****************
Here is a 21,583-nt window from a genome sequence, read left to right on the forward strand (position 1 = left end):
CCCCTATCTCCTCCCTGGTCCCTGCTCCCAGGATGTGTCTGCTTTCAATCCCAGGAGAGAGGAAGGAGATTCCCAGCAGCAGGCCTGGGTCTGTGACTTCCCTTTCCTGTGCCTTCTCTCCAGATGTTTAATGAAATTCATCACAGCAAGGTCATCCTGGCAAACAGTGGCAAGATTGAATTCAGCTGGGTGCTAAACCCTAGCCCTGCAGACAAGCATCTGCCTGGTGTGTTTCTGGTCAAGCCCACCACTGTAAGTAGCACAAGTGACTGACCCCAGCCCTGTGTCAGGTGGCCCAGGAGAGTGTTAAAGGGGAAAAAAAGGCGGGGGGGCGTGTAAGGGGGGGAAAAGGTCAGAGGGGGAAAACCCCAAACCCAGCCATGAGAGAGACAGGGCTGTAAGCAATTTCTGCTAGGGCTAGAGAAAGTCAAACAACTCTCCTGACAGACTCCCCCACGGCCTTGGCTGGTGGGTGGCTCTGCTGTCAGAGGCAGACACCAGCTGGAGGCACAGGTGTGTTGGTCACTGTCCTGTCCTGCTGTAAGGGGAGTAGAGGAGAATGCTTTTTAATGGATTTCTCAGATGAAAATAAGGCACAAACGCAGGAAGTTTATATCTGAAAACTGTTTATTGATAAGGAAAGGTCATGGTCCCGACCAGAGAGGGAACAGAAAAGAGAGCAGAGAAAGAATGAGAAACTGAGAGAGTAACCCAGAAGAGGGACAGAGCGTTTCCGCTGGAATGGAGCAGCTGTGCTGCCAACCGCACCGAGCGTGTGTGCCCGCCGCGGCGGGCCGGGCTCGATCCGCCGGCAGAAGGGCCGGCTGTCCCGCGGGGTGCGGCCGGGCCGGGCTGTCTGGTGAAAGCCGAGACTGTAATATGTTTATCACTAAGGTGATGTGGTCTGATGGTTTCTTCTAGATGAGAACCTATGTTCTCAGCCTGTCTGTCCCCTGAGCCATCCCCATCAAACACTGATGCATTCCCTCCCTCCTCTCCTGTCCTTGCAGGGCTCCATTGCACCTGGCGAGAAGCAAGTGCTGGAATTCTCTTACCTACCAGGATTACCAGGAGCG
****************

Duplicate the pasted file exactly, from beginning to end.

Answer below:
Here is a 21,583-nt window from a genome sequence, read left to right on the forward strand (position 1 = left end):
CCCCTATCTCCTCCCTGGTCCCTGCTCCCAGGATGTGTCTGCTTTCAATCCCAGGAGAGAGGAAGGAGATTCCCAGCAGCAGGCCTGGGTCTGTGACTTCCCTTTCCTGTGCCTTCTCTCCAGATGTTTAATGAAATTCATCACAGCAAGGTCATCCTGGCAAACAGTGGCAAGATTGAATTCAGCTGGGTGCTAAACCCTAGCCCTGCAGACAAGCATCTGCCTGGTGTGTTTCTGGTCAAGCCCACCACTGTAAGTAGCACAAGTGACTGACCCCAGCCCTGTGTCAGGTGGCCCAGGAGAGTGTTAAAGGGGAAAAAAAGGCGGGGGGGCGTGTAAGGGGGGGAAAAGGTCAGAGGGGGAAAACCCCAAACCCAGCCATGAGAGAGACAGGGCTGTAAGCAATTTCTGCTAGGGCTAGAGAAAGTCAAACAACTCTCCTGACAGACTCCCCCACGGCCTTGGCTGGTGGGTGGCTCTGCTGTCAGAGGCAGACACCAGCTGGAGGCACAGGTGTGTTGGTCACTGTCCTGTCCTGCTGTAAGGGGAGTAGAGGAGAATGCTTTTTAATGGATTTCTCAGATGAAAATAAGGCACAAACGCAGGAAGTTTATATCTGAAAACTGTTTATTGATAAGGAAAGGTCATGGTCCCGACCAGAGAGGGAACAGAAAAGAGAGCAGAGAAAGAATGAGAAACTGAGAGAGTAACCCAGAAGAGGGACAGAGCGTTTCCGCTGGAATGGAGCAGCTGTGCTGCCAACCGCACCGAGCGTGTGTGCCCGCCGCGGCGGGCCGGGCTCGATCCGCCGGCAGAAGGGCCGGCTGTCCCGCGGGGTGCGGCCGGGCCGGGCTGTCTGGTGAAAGCCGAGACTGTAATATGTTTATCACTAAGGTGATGTGGTCTGATGGTTTCTTCTAGATGAGAACCTATGTTCTCAGCCTGTCTGTCCCCTGAGCCATCCCCATCAAACACTGATGCATTCCCTCCCTCCTCTCCTGTCCTTGCAGGGCTCCATTGCACCTGGCGAGAAGCAAGTGCTGGAATTCTCTTACCTACCAGGATTACCAGGAGCG